Chapter 61.08 of the Florida Statutes states that, “In determining whether to award alimony or maintenance, the court shall first make a specific factual determination as to whether either party has an actual NEED for alimony or maintenance and whether either party has the ABILITY to pay alimony or maintenance.”
For purposes of determining alimony, the length of a marriage is the period of time from the date of marriage until the date of filing of an action for dissolution of marriage. The following statutory rebuttable presumptions apply:
• A short-term marriage is a marriage having a duration of less than 7 years,
• A moderate-term marriage is a marriage having a duration of greater than 7 years but less than 17 years, and
• A long-term marriage is a marriage having a duration of 17 years or greater.
Chapter 61.08 of the Florida Statutes outlines the various forms of alimony for divorcing Florida couples. There are five (5) types of alimony:
I. Bridge-the-gap: Bridge-the-gap alimony may be awarded to assist a spouse by providing support to allow the spouse to make a transition from being married to being single. Bridge-the-gap alimony is designed to assist a party with legitimate identifiable short-term needs, and the length of an award may not exceed 2 years.
An award of bridge-the-gap alimony terminates upon the death of either party or upon the remarriage of the party receiving alimony. An award of bridge-the-gap alimony shall not be modifiable in amount or duration.
II. Rehabilitative: Rehabilitative alimony may be awarded to assist a party in establishing the capacity for self-support through either:
1. The redevelopment of previous skills or credentials; or
2. The acquisition of education, training, or work experience necessary to develop appropriate employment skills or credentials.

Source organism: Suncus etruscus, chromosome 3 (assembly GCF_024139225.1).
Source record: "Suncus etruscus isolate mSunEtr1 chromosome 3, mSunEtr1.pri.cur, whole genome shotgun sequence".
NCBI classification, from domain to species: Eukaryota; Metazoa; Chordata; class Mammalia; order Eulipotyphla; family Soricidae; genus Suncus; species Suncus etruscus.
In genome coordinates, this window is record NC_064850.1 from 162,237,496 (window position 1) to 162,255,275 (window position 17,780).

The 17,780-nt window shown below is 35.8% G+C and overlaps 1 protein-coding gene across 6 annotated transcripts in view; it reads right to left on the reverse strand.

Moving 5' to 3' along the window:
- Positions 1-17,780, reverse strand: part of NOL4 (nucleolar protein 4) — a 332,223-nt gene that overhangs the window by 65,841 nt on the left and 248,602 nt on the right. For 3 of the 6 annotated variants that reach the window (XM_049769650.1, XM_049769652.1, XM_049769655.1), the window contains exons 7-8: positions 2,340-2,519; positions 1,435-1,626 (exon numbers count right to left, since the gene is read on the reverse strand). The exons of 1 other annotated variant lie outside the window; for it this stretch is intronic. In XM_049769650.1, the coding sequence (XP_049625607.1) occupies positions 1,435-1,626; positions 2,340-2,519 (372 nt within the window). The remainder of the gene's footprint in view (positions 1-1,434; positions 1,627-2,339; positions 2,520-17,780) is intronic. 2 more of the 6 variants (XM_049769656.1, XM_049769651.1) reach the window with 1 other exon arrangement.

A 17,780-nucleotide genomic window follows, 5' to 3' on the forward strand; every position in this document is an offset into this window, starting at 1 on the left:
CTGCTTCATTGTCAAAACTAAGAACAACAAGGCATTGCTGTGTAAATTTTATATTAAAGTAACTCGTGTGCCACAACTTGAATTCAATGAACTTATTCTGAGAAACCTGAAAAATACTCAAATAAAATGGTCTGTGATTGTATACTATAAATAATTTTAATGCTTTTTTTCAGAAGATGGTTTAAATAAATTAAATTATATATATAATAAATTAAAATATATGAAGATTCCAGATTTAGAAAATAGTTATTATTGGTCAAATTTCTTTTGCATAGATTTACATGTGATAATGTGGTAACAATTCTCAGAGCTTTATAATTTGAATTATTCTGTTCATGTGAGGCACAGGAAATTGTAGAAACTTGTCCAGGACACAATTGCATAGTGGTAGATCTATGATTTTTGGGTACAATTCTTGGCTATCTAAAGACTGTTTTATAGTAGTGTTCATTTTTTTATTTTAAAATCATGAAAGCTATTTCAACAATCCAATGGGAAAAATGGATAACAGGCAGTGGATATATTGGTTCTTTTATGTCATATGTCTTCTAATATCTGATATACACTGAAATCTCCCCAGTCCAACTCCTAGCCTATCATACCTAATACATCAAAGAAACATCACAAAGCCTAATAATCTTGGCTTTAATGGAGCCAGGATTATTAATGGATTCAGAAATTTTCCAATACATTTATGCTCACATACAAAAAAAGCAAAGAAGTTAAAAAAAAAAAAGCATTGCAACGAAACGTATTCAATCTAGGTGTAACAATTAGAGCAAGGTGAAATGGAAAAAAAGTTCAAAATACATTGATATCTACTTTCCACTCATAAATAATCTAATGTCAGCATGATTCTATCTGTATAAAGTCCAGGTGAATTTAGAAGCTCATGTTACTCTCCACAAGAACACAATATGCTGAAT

An award of rehabilitative alimony may be modified or terminated in accordance with s.61.14 based upon a substantial change in circumstances, upon noncompliance with the rehabilitative plan, or upon completion of the rehabilitative plan.
III. Durational: Durational alimony may be awarded when permanent periodic alimony is inappropriate. The purpose of durational alimony is to provide a party with economic assistance for a set period of time following a marriage of short or moderate duration or following a marriage of long duration if there is no ongoing need for support on a permanent basis. An award of durational alimony terminates upon the death of either party or upon the remarriage of the party receiving alimony. The amount of an award of durational alimony may be modified or terminated based upon a substantial change in circumstances in accordance with s. 61.14. However, the length of an award of durational alimony may not be modified except under exceptional circumstances and may not exceed the length of the marriage.
IV. Permanent: Permanent alimony may be awarded to provide for the needs and necessities of life as they were established during the marriage of the parties for a party who lacks the financial ability to meet his or her needs and necessities of life following a dissolution of marriage. Permanent alimony may be awarded following a marriage of long duration (17 years) if such an award is appropriate upon consideration of the factors set forth in subsection (2), following a marriage of moderate duration (8-16 years) if such an award is appropriate based upon clear and convincing evidence after consideration of the factors set forth in subsection (2), or following a marriage of short duration (less than 7 years) if there are written findings of exceptional circumstances.
In awarding permanent alimony, the court shall include a finding that no other form of alimony is fair and reasonable under the circumstances of the parties. An award of permanent alimony terminates upon the death of either party or upon the remarriage of the party receiving alimony. An award may be modified or terminated based upon a substantial change in circumstances or upon the existence of a supportive relationship in accordance with s.61.14.
V. Lump-sum: Lump-sum alimony is a fixed sum certain to be paid all at one time to the receiving spouse. However, it is possible to divide up the “lump sum” into a payment plan based for a variety of reasons including receipt of proceeds from the future sale of the marital residence, a business or other asset.
If you are contemplating a divorce, in the middle of the process right now and needing representation or seeking a modification of an alimony award, call us today and we can advise you of your options.